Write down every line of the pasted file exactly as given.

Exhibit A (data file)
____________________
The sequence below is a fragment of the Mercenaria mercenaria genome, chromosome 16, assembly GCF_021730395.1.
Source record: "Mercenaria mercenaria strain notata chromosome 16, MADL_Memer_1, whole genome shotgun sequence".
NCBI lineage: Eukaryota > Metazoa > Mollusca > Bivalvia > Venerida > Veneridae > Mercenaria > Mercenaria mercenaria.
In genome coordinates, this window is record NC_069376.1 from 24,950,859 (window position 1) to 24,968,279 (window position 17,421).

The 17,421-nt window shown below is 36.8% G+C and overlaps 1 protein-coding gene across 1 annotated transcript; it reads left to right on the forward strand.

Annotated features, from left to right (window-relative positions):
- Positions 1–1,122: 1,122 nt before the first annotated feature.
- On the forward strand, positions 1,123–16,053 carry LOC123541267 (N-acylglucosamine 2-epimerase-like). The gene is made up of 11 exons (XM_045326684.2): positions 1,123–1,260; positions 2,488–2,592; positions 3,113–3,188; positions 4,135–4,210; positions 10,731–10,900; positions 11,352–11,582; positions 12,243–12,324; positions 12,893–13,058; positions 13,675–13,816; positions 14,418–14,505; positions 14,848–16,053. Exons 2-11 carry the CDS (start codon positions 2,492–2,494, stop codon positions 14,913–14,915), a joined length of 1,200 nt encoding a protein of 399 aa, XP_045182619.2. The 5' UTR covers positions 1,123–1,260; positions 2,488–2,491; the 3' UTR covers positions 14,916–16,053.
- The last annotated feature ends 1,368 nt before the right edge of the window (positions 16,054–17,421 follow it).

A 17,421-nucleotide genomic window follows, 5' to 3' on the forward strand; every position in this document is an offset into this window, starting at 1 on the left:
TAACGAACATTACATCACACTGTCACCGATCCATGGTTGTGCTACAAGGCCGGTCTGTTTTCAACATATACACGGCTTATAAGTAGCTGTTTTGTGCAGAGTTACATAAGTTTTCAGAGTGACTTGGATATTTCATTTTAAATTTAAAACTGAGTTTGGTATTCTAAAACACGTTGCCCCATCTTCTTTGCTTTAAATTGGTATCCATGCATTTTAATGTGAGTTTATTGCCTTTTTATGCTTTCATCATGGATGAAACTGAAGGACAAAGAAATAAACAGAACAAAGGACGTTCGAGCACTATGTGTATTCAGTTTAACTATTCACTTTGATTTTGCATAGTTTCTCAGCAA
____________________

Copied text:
The sequence below is a fragment of the Mercenaria mercenaria genome, chromosome 16, assembly GCF_021730395.1.
Source record: "Mercenaria mercenaria strain notata chromosome 16, MADL_Memer_1, whole genome shotgun sequence".
NCBI lineage: Eukaryota > Metazoa > Mollusca > Bivalvia > Venerida > Veneridae > Mercenaria > Mercenaria mercenaria.
In genome coordinates, this window is record NC_069376.1 from 24,950,859 (window position 1) to 24,968,279 (window position 17,421).

The 17,421-nt window shown below is 36.8% G+C and overlaps 1 protein-coding gene across 1 annotated transcript; it reads left to right on the forward strand.

Annotated features, from left to right (window-relative positions):
- Positions 1–1,122: 1,122 nt before the first annotated feature.
- On the forward strand, positions 1,123–16,053 carry LOC123541267 (N-acylglucosamine 2-epimerase-like). The gene is made up of 11 exons (XM_045326684.2): positions 1,123–1,260; positions 2,488–2,592; positions 3,113–3,188; positions 4,135–4,210; positions 10,731–10,900; positions 11,352–11,582; positions 12,243–12,324; positions 12,893–13,058; positions 13,675–13,816; positions 14,418–14,505; positions 14,848–16,053. Exons 2-11 carry the CDS (start codon positions 2,492–2,494, stop codon positions 14,913–14,915), a joined length of 1,200 nt encoding a protein of 399 aa, XP_045182619.2. The 5' UTR covers positions 1,123–1,260; positions 2,488–2,491; the 3' UTR covers positions 14,916–16,053.
- The last annotated feature ends 1,368 nt before the right edge of the window (positions 16,054–17,421 follow it).

A 17,421-nucleotide genomic window follows, 5' to 3' on the forward strand; every position in this document is an offset into this window, starting at 1 on the left:
TAACGAACATTACATCACACTGTCACCGATCCATGGTTGTGCTACAAGGCCGGTCTGTTTTCAACATATACACGGCTTATAAGTAGCTGTTTTGTGCAGAGTTACATAAGTTTTCAGAGTGACTTGGATATTTCATTTTAAATTTAAAACTGAGTTTGGTATTCTAAAACACGTTGCCCCATCTTCTTTGCTTTAAATTGGTATCCATGCATTTTAATGTGAGTTTATTGCCTTTTTATGCTTTCATCATGGATGAAACTGAAGGACAAAGAAATAAACAGAACAAAGGACGTTCGAGCACTATGTGTATTCAGTTTAACTATTCACTTTGATTTTGCATAGTTTCTCAGCAA